In the 1930s, America Defaulted on Its Debt. It Could Happen Again.

FDR's Decision to Drop the Gold Standard Holds Resonance Today as Big Bills Come Due

In the darkest days of the Great Depression, President Franklin D. Roosevelt, with support from Congress and the Supreme Court, agreed to wipe out more than 40 percent of public and private debts. With that decisive action, the United States staved off bankruptcy and began to claw its way back to stability and, eventually, prosperity.

But could the default scenario repeat itself—especially now that the United States is shouldering about $22 trillion of debt, plus tens of trillions more in Medicare, Social Security, and unfunded state and local pension obligations?

You …

When the U.S. Government Asked American Families to Turn in Their Gold

American Default: The Untold Story of FDR, the Supreme Court, and the Battle Over Gold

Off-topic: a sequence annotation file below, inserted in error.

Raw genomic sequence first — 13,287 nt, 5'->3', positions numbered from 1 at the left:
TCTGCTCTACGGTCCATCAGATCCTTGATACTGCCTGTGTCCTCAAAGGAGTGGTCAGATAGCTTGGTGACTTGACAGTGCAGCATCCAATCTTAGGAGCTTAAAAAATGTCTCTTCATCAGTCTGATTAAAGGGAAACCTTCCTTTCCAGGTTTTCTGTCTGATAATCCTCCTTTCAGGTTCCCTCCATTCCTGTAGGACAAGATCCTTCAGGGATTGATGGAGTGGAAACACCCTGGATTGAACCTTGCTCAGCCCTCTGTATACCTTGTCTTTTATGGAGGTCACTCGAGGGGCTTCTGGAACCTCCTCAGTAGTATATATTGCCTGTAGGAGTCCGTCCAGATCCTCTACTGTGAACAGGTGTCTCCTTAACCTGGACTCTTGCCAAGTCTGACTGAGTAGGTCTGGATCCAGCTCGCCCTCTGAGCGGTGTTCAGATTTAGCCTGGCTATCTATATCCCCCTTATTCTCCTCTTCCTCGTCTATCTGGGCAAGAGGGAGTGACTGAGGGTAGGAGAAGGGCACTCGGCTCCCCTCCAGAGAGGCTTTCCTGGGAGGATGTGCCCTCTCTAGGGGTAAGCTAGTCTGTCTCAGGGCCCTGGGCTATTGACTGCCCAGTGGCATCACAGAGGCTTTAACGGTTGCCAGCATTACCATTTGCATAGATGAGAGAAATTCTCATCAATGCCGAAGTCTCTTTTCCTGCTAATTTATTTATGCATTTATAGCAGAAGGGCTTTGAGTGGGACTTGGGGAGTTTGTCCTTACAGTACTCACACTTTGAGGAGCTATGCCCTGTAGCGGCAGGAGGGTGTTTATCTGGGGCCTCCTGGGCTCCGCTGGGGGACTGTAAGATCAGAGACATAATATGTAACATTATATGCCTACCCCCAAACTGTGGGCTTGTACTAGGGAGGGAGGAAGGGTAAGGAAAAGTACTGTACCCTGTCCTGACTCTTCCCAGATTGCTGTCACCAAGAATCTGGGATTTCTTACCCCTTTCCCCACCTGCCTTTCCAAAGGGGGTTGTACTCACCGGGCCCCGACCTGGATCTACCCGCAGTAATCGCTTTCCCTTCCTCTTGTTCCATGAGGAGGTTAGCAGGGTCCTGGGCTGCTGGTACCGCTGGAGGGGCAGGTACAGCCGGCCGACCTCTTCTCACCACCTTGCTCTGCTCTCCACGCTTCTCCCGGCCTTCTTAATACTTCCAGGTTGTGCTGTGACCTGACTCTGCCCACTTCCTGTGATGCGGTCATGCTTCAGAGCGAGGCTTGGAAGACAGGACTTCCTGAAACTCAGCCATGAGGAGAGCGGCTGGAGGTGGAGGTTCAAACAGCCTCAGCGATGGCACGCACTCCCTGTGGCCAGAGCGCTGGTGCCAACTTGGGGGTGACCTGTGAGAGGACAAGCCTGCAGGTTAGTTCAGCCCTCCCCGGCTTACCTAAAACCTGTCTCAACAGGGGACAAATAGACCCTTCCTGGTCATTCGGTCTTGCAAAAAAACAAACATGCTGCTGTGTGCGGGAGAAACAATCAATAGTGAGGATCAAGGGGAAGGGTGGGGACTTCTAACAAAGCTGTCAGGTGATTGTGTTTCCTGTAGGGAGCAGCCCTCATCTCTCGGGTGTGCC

At $20 trillion, the national debt of the United States is slightly bigger than the annual output of the American economy. Government shutdowns and brinksmanship about extending the country’s debt …

The Reporter Who Helped Persuade FDR to Tell the Truth About War

After Witnessing the Bloody Struggle with Japan, Robert Sherrod Thought the Public Should Face the 'Cruel' Facts

Betio, part of the Tarawa Atoll, is a small, bird-shaped island along the equator in the central Pacific. Early in the morning on November 20, 1943, elements of the Second …

The New Deal Origins of Homeland Security

During FDR’s Administration, the First Lady and the Mayor of New York Clashed Over Guns, Butter, and American Liberalism

Ever since the terrorist attacks of Sept. 11, 2001, Americans have faced a set of seemingly unprecedented national security challenges and anxieties. Our society has been consumed with debates …